If we consider the false allegation rate from the Kanin study, whose main critics include the victim advocate Mr. Lisak and other victim’s rights organizations, then the number of service members facing false reports in 2015 was an astronomical 2,433! In his recently published article (2016), then-Major Reggie Yager, U.S. Air Force, acknowledges some of the shortcomings of the Kanin study but concludes:
All that being said, the value of Kanin’s study is its simplicity: 41% [of the sexual assault victims] said they lied even when admitting a lie was threatened with criminal actions. This 41% finding represents a fair median for the actual rate of false allegations discussed above considering the best definition for false allegations. The explanations the alleged victims provided also mirrors the documented reasons why people make false allegations.
It should be noted that all the current research on false allegations of sexual assault relies solely on civilian data. This is troubling because 76.92% of the respondents in my survey believed that there are more incentives to falsely report sexual assault in the military as compared to the civilian community. There are several possibilities for this result as noted below.
Increased Incentives for False Reports of Sexual Assault in the Military
When testing whether a survey respondent agreed or disagreed with a potential “incentive” in the military for a false report, the degree of agreement or disagreement was scaled as “completely agree/disagree, mostly agree/disagree and somewhat agree/disagree,” with “neither agree or disagree” as the neutral opinion. The following chart summarizes the results:
|The following is an incentive for a false sexual assault report||Disagree||Neutral||Agree|
|Avoid punishment for being late, missing formation or missing duty||22.90%||17.32%||59.78%|
|Avoid punitive consequences of adultery||12.77%||10.00%||77.23%|
|Get back at supervisor that is too strict or rigid||18.89%||12.78%||68.34%|
|To request expedited transfer to another post||13.33%||9.44%||77.22%|
|To qualify for up to 36 months of transitional compensation||24.86%||20.44%||54.69%|
|To gain custody in a divorce proceeding||18.89%||16.11%||65.00%|
|To get back at an intimate partner for infidelity||15.46%||12.15%||72.37%|
|To hide an infidelity from a partner or spouse||8.38%||8.94%||82.68%|
What is obvious is that the vast majority of respondents agree that there are circumstances in the military that make it more likely that false reports of sexual assault exist. Despite this overwhelming belief, there have been no efforts to study the rates of false reports of sexual assault in the military. To ignore such overwhelming opinion is to deny reason. A task-force comprised court-martial defense lawyers, prosecutors, law-enforcement, advocates and social scientists should tackle this enormous task – ignoring the differences between the civilian and the military community when it comes to false reports will not make the differences disappear.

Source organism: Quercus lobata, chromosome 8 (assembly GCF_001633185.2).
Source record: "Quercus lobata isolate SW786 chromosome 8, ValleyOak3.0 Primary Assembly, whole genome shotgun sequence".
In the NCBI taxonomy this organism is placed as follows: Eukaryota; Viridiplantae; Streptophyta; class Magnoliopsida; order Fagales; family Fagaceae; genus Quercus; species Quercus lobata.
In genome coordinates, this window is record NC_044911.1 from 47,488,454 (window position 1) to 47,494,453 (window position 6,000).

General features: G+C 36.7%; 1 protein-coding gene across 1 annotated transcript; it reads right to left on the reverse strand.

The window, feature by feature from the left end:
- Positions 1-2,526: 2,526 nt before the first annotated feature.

What has become lost in this frenzy to eliminate sexual assault in the military is that the men and women accused of sexual assault are entitled to the presumption of innocence – but that is not necessarily the case in the military. Changes to the evaluation system make how one supports the Army sexual assault prevention program a condition of promotion. One perceived misstep and an otherwise American Hero becomes a “has been” and his or her career is over.
It’s no wonder my survey revealed that 59.44% of the respondents believe that in 2016 commanders have no choice but to prosecute all cases where a victim alleges sexual assault. The majority agree (67.40%) that the rights of those accused of sexual assault in the military are inadequate, while they disagree by a substantial majority (81.76%) the military is not doing enough to prosecute sexual assault cases. As far as victim’s rights go, 76.12% disagree that the rights of victims in sexual assault in the military are inadequate.
The complete findings of my survey are available here.
The pendulum has swung too far – it is time for us all to stand up and say enough is enough.
Victims of sexual assault are not any more special than other victims of crime – the elementary school girl who lost her father to homicide, the WWII veteran who is penniless the result of fraud, and the now-cognitively impaired school teacher beaten unconscious by a student – they all deserve the government’s best efforts. The focus should not be on a particular class of cases and making them easier to prosecute, but rather improving the art of prosecution – which is the natural casualty of a system that focuses on producing well-rounded generalists.
My next blog dealing with sexual assault will compare and contrast the prosecution system for addressing sexual assault versus the defense system for protecting the accused facing an allegation of sexual assault.
Will M. Helixon